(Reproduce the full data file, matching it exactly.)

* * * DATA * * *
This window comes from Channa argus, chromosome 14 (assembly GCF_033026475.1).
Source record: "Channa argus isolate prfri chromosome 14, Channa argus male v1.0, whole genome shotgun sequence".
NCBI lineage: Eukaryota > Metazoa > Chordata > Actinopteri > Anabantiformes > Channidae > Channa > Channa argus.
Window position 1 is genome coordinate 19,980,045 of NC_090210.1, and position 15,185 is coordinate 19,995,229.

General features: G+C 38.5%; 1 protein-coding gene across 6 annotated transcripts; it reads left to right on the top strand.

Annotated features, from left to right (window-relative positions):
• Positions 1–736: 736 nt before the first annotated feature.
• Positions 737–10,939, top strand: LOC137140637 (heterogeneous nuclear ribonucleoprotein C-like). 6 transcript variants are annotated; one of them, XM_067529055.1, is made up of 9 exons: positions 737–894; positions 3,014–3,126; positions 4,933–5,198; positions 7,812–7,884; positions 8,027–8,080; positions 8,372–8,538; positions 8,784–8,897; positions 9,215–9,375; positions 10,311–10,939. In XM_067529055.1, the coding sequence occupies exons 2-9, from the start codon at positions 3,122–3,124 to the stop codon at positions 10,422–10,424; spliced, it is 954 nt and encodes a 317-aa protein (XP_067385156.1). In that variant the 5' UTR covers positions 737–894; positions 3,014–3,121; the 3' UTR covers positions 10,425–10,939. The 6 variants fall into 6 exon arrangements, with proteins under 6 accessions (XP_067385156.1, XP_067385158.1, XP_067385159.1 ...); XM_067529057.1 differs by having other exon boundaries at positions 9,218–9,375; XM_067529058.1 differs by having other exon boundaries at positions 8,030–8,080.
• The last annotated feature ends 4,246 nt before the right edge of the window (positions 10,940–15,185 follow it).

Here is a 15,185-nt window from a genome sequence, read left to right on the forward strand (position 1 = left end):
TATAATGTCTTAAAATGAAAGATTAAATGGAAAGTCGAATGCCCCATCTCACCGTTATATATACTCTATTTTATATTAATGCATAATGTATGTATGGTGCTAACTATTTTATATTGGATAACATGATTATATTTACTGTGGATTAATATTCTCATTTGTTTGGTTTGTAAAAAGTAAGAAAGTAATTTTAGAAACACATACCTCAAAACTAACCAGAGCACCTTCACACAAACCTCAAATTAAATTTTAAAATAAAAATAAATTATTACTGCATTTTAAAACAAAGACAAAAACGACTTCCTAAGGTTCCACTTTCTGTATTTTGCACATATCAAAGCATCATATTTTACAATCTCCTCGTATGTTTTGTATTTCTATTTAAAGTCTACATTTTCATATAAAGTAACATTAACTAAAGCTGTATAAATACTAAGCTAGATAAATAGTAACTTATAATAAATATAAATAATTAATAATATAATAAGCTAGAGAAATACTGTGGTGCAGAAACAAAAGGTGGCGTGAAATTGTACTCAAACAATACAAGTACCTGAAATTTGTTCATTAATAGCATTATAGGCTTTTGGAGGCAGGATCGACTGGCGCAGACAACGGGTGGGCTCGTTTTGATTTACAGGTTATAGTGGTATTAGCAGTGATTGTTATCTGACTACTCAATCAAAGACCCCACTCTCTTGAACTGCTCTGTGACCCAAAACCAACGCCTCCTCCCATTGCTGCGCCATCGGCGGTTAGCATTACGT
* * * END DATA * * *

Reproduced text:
This window comes from Channa argus, chromosome 14 (assembly GCF_033026475.1).
Source record: "Channa argus isolate prfri chromosome 14, Channa argus male v1.0, whole genome shotgun sequence".
NCBI lineage: Eukaryota > Metazoa > Chordata > Actinopteri > Anabantiformes > Channidae > Channa > Channa argus.
Window position 1 is genome coordinate 19,980,045 of NC_090210.1, and position 15,185 is coordinate 19,995,229.

General features: G+C 38.5%; 1 protein-coding gene across 6 annotated transcripts; it reads left to right on the top strand.

Annotated features, from left to right (window-relative positions):
• Positions 1–736: 736 nt before the first annotated feature.
• Positions 737–10,939, top strand: LOC137140637 (heterogeneous nuclear ribonucleoprotein C-like). 6 transcript variants are annotated; one of them, XM_067529055.1, is made up of 9 exons: positions 737–894; positions 3,014–3,126; positions 4,933–5,198; positions 7,812–7,884; positions 8,027–8,080; positions 8,372–8,538; positions 8,784–8,897; positions 9,215–9,375; positions 10,311–10,939. In XM_067529055.1, the coding sequence occupies exons 2-9, from the start codon at positions 3,122–3,124 to the stop codon at positions 10,422–10,424; spliced, it is 954 nt and encodes a 317-aa protein (XP_067385156.1). In that variant the 5' UTR covers positions 737–894; positions 3,014–3,121; the 3' UTR covers positions 10,425–10,939. The 6 variants fall into 6 exon arrangements, with proteins under 6 accessions (XP_067385156.1, XP_067385158.1, XP_067385159.1 ...); XM_067529057.1 differs by having other exon boundaries at positions 9,218–9,375; XM_067529058.1 differs by having other exon boundaries at positions 8,030–8,080.
• The last annotated feature ends 4,246 nt before the right edge of the window (positions 10,940–15,185 follow it).

Here is a 15,185-nt window from a genome sequence, read left to right on the forward strand (position 1 = left end):
TATAATGTCTTAAAATGAAAGATTAAATGGAAAGTCGAATGCCCCATCTCACCGTTATATATACTCTATTTTATATTAATGCATAATGTATGTATGGTGCTAACTATTTTATATTGGATAACATGATTATATTTACTGTGGATTAATATTCTCATTTGTTTGGTTTGTAAAAAGTAAGAAAGTAATTTTAGAAACACATACCTCAAAACTAACCAGAGCACCTTCACACAAACCTCAAATTAAATTTTAAAATAAAAATAAATTATTACTGCATTTTAAAACAAAGACAAAAACGACTTCCTAAGGTTCCACTTTCTGTATTTTGCACATATCAAAGCATCATATTTTACAATCTCCTCGTATGTTTTGTATTTCTATTTAAAGTCTACATTTTCATATAAAGTAACATTAACTAAAGCTGTATAAATACTAAGCTAGATAAATAGTAACTTATAATAAATATAAATAATTAATAATATAATAAGCTAGAGAAATACTGTGGTGCAGAAACAAAAGGTGGCGTGAAATTGTACTCAAACAATACAAGTACCTGAAATTTGTTCATTAATAGCATTATAGGCTTTTGGAGGCAGGATCGACTGGCGCAGACAACGGGTGGGCTCGTTTTGATTTACAGGTTATAGTGGTATTAGCAGTGATTGTTATCTGACTACTCAATCAAAGACCCCACTCTCTTGAACTGCTCTGTGACCCAAAACCAACGCCTCCTCCCATTGCTGCGCCATCGGCGGTTAGCATTACGT